Peres: Israel Tal was a military, moral leader of universal fame
Speaking at the funeral of the former top IDF officer, military theorist, President Peres says his camaraderie's with 'Talik' would never die.
Israel Tal was a moral, intelligent military leader, one admired both in Israel and abroad, President Shimon Peres said on Sunday at the funeral of the former Israel Defense Forces top commander and military theorist
Hundreds, including heads of state and top military officials, attended the funeral of Major General Israel Tal (res.) in Rehovot, who passed away on Wednesday after suffering from a prolonged illness.
Eulogizing Tal, Peres said that the former military theorist was a "soldier's soldier, and a commander's commander, who knew to discipline himself and was endowed with a natural sense of authority."
"He didn’t condescend, he didn't give up, he never discounted anything, nor was he astounded. To the forces in the field, he was the perpetual teacher, to leaders, a responsible partner," Peres said.
The president also testified to Tal's insatiable curiosity, studying "philosophy, history, science, and, of course, military theory," saying Tal had a thirst for knowledge, the patience to train, and the swiftness of thought required for decisions."
"He is considered one of the top five Armored Corps commanders in the world, and was the only one among them who could build a tank," Peres said, referring to the fact that Tal was considered the '"father" of Israel's main battle tank, the Merkava.
"Talik was like a brother and a comrade to me, and while one may say goodbye to a comrade, one cannot part with camaraderie itself. It continues to breathe and walk among us, allowing us to bask in its glory," Peres said.
Also speaking at the funeral, IDF Chief of Staff Gabi Ashkenazi said that he came to thank Tal, "one of those who fashioned the IDF's spirit and an architect of its strength, who for over six decades stood at the helm of the State of Israel."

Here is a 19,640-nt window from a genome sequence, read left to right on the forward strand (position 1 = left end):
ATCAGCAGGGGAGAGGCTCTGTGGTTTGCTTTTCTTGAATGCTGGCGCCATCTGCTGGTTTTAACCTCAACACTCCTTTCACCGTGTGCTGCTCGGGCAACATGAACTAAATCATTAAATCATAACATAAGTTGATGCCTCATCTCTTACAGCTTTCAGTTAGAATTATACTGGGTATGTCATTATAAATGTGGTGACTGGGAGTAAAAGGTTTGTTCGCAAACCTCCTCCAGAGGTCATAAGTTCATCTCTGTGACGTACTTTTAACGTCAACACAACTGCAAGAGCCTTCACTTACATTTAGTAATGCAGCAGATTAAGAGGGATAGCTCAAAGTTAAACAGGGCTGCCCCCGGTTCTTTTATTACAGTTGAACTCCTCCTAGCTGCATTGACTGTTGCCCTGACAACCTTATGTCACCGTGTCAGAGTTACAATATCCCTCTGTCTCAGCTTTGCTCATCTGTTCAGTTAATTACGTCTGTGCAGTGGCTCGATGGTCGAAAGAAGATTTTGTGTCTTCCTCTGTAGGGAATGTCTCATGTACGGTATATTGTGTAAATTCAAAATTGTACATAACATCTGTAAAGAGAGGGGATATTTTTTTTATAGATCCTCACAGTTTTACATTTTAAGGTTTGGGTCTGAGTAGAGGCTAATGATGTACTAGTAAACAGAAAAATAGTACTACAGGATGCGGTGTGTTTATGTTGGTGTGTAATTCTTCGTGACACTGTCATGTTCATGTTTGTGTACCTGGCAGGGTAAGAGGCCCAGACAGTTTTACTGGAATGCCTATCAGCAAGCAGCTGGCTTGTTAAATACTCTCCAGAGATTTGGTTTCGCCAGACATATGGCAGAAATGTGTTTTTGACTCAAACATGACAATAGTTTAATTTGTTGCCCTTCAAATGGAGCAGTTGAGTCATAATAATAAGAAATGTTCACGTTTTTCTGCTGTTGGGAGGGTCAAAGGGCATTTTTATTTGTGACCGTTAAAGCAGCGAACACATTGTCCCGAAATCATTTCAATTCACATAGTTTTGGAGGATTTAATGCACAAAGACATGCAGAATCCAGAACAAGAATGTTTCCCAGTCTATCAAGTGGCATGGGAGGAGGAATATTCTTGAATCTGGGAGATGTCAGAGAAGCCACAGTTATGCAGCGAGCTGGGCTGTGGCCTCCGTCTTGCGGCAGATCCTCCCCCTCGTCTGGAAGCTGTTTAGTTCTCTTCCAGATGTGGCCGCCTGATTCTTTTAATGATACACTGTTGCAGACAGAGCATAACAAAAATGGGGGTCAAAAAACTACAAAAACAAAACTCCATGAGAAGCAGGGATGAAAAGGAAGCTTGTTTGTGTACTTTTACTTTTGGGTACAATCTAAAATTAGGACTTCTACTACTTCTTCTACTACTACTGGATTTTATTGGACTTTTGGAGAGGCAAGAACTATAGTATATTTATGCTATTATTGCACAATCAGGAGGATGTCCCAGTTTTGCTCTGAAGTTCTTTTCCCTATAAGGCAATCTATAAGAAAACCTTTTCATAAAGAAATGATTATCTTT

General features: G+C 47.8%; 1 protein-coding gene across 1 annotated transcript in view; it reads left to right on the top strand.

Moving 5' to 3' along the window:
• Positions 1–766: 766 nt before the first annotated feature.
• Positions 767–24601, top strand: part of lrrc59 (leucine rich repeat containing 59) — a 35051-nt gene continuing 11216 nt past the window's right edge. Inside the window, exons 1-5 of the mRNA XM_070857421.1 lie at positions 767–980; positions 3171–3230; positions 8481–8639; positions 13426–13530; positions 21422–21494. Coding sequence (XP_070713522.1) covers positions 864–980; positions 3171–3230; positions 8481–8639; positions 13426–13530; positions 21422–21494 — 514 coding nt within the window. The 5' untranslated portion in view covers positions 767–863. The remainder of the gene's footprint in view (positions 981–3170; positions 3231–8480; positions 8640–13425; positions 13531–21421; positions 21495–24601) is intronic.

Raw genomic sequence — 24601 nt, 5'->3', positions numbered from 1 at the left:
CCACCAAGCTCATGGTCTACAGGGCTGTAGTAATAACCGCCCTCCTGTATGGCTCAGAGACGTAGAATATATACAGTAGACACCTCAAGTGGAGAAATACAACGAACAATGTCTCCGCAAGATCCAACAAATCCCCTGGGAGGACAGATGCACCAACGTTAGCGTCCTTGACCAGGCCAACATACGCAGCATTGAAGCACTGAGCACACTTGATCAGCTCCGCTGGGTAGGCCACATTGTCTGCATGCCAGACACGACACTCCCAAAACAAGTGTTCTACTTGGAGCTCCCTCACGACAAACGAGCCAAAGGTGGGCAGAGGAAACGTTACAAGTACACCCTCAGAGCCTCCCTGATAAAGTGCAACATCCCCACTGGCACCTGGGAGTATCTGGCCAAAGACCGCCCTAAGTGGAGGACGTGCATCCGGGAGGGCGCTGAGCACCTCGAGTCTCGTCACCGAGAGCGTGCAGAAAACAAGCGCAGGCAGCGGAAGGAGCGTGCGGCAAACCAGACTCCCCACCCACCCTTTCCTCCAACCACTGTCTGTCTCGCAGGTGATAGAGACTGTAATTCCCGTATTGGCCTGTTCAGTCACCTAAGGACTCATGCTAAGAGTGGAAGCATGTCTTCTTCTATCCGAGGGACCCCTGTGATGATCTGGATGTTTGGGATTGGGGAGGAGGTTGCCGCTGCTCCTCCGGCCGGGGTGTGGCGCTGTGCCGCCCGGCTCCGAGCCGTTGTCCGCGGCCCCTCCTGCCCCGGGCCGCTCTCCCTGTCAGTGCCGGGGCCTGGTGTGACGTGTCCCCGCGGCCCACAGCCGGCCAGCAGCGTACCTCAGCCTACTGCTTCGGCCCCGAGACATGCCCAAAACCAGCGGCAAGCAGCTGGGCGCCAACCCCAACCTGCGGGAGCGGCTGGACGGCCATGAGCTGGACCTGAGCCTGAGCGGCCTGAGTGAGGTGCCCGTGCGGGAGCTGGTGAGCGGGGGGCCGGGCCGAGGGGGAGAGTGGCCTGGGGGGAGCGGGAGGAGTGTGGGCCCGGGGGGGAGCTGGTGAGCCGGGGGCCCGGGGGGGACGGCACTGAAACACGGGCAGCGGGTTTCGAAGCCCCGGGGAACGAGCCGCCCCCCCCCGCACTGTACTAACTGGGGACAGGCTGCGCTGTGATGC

"The Merkava talk which was your life's work, built of no less than 1,250,000 separate parts, can teach much of your image and of the kind of man you were. Of forces, ideas, inner strength and the iron discipline which set you apart. Of the firmness which was supported by a great love for your fighters, for the people who worked beside you," the IDF chief said.
"It is this combination of qualities," Ashkenazi said, "which fashioned you into a man of vision who could tear mountains…. A man considered as one of modern history's great tank warriors, and into Israel's 'Mr. Armored Corps."
Referring to his personal experience of the former top IDF commander, the IDF chief spoke of Tal's persona, "an inseparable part of the professional and moral infrastructure on which I was raised."
"I had the chance to meet Talik the man as I entered my position as Defense Ministry director," the IDF chief said, adding that his meetings with Tal were "a unique lesson not only in a military or national worldview, or in the value of strategic analysis, but in the strength of a single warrior, of an army, of society as a whole."
Tal, who was a week shy of his 86th birthday, left a wife, daughter, son, and grandchildren.